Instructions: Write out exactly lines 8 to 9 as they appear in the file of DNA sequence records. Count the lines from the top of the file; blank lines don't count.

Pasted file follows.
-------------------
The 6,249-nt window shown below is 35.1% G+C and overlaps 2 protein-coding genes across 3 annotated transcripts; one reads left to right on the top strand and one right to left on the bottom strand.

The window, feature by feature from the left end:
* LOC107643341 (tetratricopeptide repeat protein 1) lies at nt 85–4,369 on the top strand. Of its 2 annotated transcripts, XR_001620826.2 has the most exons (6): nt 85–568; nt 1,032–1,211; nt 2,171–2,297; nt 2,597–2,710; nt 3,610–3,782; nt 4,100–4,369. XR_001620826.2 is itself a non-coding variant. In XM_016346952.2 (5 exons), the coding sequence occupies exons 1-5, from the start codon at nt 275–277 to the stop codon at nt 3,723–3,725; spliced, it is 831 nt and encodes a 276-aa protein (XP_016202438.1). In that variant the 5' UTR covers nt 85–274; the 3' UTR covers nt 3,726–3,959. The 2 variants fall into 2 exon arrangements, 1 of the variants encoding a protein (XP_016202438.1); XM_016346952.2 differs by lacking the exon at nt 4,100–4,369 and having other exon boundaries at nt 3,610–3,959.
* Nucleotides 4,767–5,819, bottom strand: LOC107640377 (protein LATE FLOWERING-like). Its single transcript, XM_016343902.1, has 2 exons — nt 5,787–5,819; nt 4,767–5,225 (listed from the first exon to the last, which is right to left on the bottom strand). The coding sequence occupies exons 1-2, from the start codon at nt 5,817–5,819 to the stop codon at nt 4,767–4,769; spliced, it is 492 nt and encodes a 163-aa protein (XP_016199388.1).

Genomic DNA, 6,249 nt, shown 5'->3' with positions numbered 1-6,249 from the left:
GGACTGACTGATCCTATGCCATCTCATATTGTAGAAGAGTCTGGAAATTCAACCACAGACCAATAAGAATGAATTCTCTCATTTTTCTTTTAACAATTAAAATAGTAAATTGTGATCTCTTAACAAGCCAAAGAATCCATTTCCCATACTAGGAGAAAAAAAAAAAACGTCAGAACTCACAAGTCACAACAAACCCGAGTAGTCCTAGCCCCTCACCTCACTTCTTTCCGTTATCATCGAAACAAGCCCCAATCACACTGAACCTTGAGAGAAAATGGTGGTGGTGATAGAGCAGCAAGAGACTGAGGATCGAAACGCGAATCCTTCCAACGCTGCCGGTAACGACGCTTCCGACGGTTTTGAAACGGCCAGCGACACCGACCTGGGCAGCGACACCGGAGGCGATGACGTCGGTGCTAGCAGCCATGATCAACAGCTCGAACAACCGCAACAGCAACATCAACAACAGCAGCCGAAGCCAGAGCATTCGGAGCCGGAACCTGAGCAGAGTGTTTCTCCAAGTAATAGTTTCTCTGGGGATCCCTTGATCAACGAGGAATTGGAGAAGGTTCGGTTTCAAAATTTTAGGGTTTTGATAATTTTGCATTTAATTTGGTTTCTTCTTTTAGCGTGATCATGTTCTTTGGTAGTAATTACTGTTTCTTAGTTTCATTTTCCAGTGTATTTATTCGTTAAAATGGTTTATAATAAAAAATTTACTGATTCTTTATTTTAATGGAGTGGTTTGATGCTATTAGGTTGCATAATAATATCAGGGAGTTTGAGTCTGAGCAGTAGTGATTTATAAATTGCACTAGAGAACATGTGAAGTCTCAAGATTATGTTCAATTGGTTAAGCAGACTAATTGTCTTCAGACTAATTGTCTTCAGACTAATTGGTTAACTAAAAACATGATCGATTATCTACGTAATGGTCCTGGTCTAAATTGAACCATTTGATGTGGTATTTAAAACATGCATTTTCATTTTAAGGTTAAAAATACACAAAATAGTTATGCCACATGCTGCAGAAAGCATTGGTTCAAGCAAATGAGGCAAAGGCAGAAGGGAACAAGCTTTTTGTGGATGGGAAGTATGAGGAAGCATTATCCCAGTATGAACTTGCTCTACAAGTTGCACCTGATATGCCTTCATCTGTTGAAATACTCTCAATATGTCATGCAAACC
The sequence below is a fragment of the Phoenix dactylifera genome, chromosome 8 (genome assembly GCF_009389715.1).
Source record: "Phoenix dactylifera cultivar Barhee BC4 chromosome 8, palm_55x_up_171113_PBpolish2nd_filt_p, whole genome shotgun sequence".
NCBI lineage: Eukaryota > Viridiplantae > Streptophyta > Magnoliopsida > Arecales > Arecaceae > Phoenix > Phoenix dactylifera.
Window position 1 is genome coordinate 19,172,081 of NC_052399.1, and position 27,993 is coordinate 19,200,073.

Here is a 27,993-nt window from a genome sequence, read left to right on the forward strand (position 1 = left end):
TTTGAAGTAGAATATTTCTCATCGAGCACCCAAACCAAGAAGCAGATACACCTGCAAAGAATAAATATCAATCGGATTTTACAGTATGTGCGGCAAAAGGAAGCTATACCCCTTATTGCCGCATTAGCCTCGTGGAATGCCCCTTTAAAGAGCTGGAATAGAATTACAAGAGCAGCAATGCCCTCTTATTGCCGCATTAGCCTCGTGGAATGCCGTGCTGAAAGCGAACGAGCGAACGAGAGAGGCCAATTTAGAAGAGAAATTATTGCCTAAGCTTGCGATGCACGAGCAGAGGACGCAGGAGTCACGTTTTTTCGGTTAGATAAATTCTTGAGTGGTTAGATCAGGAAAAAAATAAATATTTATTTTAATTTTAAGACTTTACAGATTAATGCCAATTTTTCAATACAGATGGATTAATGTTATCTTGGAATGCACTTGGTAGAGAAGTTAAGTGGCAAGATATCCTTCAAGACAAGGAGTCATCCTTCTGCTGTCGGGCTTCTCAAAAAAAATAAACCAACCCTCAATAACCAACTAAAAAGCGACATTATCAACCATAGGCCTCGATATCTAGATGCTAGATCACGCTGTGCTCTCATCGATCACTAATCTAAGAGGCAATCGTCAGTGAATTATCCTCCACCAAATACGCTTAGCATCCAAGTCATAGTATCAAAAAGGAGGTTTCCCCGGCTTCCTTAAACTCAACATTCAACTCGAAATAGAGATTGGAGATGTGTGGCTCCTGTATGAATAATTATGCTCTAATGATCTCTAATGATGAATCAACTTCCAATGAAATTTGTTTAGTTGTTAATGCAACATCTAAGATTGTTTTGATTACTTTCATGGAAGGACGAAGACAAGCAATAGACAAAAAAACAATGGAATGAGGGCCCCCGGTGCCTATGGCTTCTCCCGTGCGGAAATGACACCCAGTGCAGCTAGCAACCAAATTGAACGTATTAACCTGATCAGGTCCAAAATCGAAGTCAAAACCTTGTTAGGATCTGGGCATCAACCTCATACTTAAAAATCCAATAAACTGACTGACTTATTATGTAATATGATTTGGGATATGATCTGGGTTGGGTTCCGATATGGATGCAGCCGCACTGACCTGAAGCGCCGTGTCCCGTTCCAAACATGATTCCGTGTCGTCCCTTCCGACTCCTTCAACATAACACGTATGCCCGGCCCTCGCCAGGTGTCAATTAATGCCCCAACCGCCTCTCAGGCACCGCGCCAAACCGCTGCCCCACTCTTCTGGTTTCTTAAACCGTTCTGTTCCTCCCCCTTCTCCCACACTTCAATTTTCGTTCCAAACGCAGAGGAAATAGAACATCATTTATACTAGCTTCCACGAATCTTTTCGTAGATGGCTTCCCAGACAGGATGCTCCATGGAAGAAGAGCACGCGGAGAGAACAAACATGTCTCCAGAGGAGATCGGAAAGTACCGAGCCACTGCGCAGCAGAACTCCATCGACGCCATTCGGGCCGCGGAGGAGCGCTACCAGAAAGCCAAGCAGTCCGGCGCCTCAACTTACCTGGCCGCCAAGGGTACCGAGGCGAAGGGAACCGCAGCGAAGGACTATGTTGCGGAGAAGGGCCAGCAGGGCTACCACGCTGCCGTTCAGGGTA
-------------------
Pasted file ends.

Source record: "Phoenix dactylifera cultivar Barhee BC4 chromosome 8, palm_55x_up_171113_PBpolish2nd_filt_p, whole genome shotgun sequence".
NCBI lineage: Eukaryota > Viridiplantae > Streptophyta > Magnoliopsida > Arecales > Arecaceae > Phoenix > Phoenix dactylifera.